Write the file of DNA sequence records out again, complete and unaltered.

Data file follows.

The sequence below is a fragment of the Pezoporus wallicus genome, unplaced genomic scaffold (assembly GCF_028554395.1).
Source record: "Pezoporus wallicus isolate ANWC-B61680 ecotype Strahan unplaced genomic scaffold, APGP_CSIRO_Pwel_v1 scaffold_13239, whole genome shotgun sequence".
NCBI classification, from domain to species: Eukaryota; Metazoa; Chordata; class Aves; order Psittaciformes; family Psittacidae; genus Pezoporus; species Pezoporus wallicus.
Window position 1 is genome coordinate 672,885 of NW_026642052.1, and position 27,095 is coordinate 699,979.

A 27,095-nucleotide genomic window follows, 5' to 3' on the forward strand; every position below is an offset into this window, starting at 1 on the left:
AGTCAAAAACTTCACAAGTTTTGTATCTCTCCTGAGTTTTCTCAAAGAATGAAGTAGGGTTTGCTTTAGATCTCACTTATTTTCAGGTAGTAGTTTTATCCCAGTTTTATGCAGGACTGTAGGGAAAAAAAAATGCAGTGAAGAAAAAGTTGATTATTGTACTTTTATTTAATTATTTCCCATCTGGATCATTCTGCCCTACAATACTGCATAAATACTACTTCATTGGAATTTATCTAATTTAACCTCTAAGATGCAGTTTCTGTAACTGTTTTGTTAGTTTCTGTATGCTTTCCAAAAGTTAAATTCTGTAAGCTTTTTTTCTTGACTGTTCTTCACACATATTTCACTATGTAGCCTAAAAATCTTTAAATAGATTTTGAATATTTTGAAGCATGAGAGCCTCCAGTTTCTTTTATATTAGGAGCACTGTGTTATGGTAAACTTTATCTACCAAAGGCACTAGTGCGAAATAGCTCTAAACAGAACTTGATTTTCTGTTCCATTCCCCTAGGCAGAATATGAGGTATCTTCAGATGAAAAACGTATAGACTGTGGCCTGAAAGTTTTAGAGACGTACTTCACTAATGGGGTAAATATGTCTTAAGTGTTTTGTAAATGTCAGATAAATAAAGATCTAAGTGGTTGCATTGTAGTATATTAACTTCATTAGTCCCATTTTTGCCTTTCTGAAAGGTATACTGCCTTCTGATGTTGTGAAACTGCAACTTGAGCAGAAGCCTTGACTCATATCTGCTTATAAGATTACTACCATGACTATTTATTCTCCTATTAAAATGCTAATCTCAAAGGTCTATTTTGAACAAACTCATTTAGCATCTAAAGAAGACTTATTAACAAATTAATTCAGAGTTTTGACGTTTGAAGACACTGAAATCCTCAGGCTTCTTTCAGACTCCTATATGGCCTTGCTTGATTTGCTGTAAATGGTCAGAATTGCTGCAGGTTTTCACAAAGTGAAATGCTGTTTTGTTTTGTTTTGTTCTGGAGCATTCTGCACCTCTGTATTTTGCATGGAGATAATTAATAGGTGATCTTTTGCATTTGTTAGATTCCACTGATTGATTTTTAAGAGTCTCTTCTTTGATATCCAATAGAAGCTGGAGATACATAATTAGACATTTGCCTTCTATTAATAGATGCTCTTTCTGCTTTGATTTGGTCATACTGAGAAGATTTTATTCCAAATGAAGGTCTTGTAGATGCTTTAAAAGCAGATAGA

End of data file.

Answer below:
The sequence below is a fragment of the Pezoporus wallicus genome, unplaced genomic scaffold (assembly GCF_028554395.1).
Source record: "Pezoporus wallicus isolate ANWC-B61680 ecotype Strahan unplaced genomic scaffold, APGP_CSIRO_Pwel_v1 scaffold_13239, whole genome shotgun sequence".
NCBI classification, from domain to species: Eukaryota; Metazoa; Chordata; class Aves; order Psittaciformes; family Psittacidae; genus Pezoporus; species Pezoporus wallicus.
Window position 1 is genome coordinate 672,885 of NW_026642052.1, and position 27,095 is coordinate 699,979.

A 27,095-nucleotide genomic window follows, 5' to 3' on the forward strand; every position below is an offset into this window, starting at 1 on the left:
AGTCAAAAACTTCACAAGTTTTGTATCTCTCCTGAGTTTTCTCAAAGAATGAAGTAGGGTTTGCTTTAGATCTCACTTATTTTCAGGTAGTAGTTTTATCCCAGTTTTATGCAGGACTGTAGGGAAAAAAAAATGCAGTGAAGAAAAAGTTGATTATTGTACTTTTATTTAATTATTTCCCATCTGGATCATTCTGCCCTACAATACTGCATAAATACTACTTCATTGGAATTTATCTAATTTAACCTCTAAGATGCAGTTTCTGTAACTGTTTTGTTAGTTTCTGTATGCTTTCCAAAAGTTAAATTCTGTAAGCTTTTTTTCTTGACTGTTCTTCACACATATTTCACTATGTAGCCTAAAAATCTTTAAATAGATTTTGAATATTTTGAAGCATGAGAGCCTCCAGTTTCTTTTATATTAGGAGCACTGTGTTATGGTAAACTTTATCTACCAAAGGCACTAGTGCGAAATAGCTCTAAACAGAACTTGATTTTCTGTTCCATTCCCCTAGGCAGAATATGAGGTATCTTCAGATGAAAAACGTATAGACTGTGGCCTGAAAGTTTTAGAGACGTACTTCACTAATGGGGTAAATATGTCTTAAGTGTTTTGTAAATGTCAGATAAATAAAGATCTAAGTGGTTGCATTGTAGTATATTAACTTCATTAGTCCCATTTTTGCCTTTCTGAAAGGTATACTGCCTTCTGATGTTGTGAAACTGCAACTTGAGCAGAAGCCTTGACTCATATCTGCTTATAAGATTACTACCATGACTATTTATTCTCCTATTAAAATGCTAATCTCAAAGGTCTATTTTGAACAAACTCATTTAGCATCTAAAGAAGACTTATTAACAAATTAATTCAGAGTTTTGACGTTTGAAGACACTGAAATCCTCAGGCTTCTTTCAGACTCCTATATGGCCTTGCTTGATTTGCTGTAAATGGTCAGAATTGCTGCAGGTTTTCACAAAGTGAAATGCTGTTTTGTTTTGTTTTGTTCTGGAGCATTCTGCACCTCTGTATTTTGCATGGAGATAATTAATAGGTGATCTTTTGCATTTGTTAGATTCCACTGATTGATTTTTAAGAGTCTCTTCTTTGATATCCAATAGAAGCTGGAGATACATAATTAGACATTTGCCTTCTATTAATAGATGCTCTTTCTGCTTTGATTTGGTCATACTGAGAAGATTTTATTCCAAATGAAGGTCTTGTAGATGCTTTAAAAGCAGATAGA